Argentina unveils debt plan to avoid US court ruling

Cristina Fernandez de Kirchner

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Argentina's president has announced plans for a debt swap to try to avoid a US court ruling that pushed Argentina into a second default.

An emotional Cristina Fernandez de Kirchner proposed legislation that would return control of its debt to the government.

"Excuse me if I get a little nervous, I usually have more poise," she said.

A New York court last month blocked an interest payment to bondholders as a result of a row with US investors.

The $539m payment was for bonds, issued under US legislation, that were restructured following Argentina's default in 2002.

Start Quote

I really feel we are living a moment of great injustice in Argentina”

End Quote Cristina Fernandez de Kirchner Argentinian President

A US judge ruled that a deal must first be struck with a group of hedge funds that had rejected the restructuring deal and wanted full payment - known as "hold-outs".

'Great injustice'

The draft legislation would replace Bank of New York Mellon as the bondholders' trustee with state-run Banco Nacion, which would enable Argentina to pay the interest owed to the majority of bondholders who agreed to the deal.

Bank of New York Mellon has been forbidden from transferring funds.

Ms de Kirchner has refused to give in to the "hold-outs" demanding full payment and said the new voluntary deal would be in line with the terms of agreements made in 2005 and 2010.

More than 90% of creditors agreed to accept large losses at the time.

"If bondholders decide - in individual or collective form - to ask for a change of the legislation and jurisdiction of their bonds ... the economy ministry is authorised to implement a swap for new public bonds under local legislation," Ms de Kirchner added.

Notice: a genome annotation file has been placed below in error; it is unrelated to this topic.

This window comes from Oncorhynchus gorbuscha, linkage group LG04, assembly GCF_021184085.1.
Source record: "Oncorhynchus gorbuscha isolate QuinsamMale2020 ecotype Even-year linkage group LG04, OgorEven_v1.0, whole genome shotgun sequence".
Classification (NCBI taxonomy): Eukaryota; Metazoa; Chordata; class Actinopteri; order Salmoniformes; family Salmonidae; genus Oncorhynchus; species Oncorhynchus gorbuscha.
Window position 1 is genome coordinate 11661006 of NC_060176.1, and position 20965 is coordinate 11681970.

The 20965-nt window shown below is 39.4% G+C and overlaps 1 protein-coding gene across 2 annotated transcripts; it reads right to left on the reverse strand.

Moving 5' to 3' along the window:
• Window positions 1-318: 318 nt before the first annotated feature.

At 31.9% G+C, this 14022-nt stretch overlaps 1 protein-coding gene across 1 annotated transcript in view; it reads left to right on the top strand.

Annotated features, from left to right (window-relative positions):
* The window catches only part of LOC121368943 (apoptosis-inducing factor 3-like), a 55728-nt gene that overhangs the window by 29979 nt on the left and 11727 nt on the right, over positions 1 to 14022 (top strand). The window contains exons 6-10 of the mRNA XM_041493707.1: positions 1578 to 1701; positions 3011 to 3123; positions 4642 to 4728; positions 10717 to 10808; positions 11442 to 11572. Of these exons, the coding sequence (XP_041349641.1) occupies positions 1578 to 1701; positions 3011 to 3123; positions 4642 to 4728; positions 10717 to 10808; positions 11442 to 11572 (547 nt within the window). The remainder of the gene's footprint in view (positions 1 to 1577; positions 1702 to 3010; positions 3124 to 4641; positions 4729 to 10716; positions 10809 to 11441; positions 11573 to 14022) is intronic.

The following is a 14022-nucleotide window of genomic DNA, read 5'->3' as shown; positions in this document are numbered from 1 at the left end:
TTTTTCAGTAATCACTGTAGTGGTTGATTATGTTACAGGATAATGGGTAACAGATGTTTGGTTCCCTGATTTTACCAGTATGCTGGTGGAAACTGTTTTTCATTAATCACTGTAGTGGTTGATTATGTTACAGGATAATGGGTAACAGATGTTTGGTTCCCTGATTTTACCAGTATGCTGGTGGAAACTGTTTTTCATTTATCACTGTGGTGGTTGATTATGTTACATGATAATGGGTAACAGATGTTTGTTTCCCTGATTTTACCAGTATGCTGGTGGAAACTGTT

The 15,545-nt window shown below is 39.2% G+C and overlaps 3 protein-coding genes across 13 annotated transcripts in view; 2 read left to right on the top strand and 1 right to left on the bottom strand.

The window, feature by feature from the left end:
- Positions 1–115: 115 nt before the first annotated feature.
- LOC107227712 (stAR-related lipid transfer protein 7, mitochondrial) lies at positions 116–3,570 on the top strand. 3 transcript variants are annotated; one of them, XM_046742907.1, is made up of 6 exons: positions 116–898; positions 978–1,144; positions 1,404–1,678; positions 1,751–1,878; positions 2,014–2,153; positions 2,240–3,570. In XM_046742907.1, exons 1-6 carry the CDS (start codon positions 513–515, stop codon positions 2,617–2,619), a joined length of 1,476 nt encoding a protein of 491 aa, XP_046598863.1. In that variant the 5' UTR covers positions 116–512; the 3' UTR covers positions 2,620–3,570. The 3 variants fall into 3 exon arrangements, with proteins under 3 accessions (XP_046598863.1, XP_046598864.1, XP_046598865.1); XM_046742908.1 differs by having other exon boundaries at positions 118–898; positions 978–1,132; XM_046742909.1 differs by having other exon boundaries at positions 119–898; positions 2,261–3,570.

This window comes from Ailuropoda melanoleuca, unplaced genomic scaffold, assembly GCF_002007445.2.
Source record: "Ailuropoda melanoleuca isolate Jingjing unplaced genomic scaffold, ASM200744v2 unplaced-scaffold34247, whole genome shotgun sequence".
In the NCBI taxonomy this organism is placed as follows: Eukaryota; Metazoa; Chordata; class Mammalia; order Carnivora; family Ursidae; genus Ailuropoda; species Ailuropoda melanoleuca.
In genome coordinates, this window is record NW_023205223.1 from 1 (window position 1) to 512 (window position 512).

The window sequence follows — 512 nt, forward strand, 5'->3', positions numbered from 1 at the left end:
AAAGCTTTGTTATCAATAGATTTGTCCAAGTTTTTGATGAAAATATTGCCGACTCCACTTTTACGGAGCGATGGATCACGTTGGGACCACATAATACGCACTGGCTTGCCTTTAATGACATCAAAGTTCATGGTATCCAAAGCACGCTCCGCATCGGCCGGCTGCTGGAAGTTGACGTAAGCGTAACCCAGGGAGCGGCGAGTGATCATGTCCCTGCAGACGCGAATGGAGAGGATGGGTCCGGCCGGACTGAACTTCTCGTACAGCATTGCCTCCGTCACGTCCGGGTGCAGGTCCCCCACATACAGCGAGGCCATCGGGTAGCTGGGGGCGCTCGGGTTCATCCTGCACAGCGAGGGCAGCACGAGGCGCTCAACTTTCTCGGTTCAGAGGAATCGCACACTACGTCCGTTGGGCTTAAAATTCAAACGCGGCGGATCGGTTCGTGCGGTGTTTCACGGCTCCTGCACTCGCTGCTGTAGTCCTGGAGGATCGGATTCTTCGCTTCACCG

"I really feel we are living a moment of great injustice in Argentina."

Supporters of Argentine President Cristina Fernandez de Kirchner Supporters of Argentine President Cristina Fernandez de Kirchner protest against the "vulture" funds demanding full repayment of bonds issued by the country
Contempt?

However, analysts said the move dashed hopes that Argentina could strike a deal with the hedge funds demanding full payment and allow the country to move out of default and return to global capital markets.

It was also unclear whether Argentina could sidestep the US court's ruling. Alejo Costa, strategy chief at investment bank Puente in Buenos Aires, said: "Argentina could end up in contempt."

There are also fears that dragging out the debt crisis could worsen Argentina's recession and further weaken the peso.

Unemployment rose to 7.5% in the second quarter as consumer spending and industrial output both fell.

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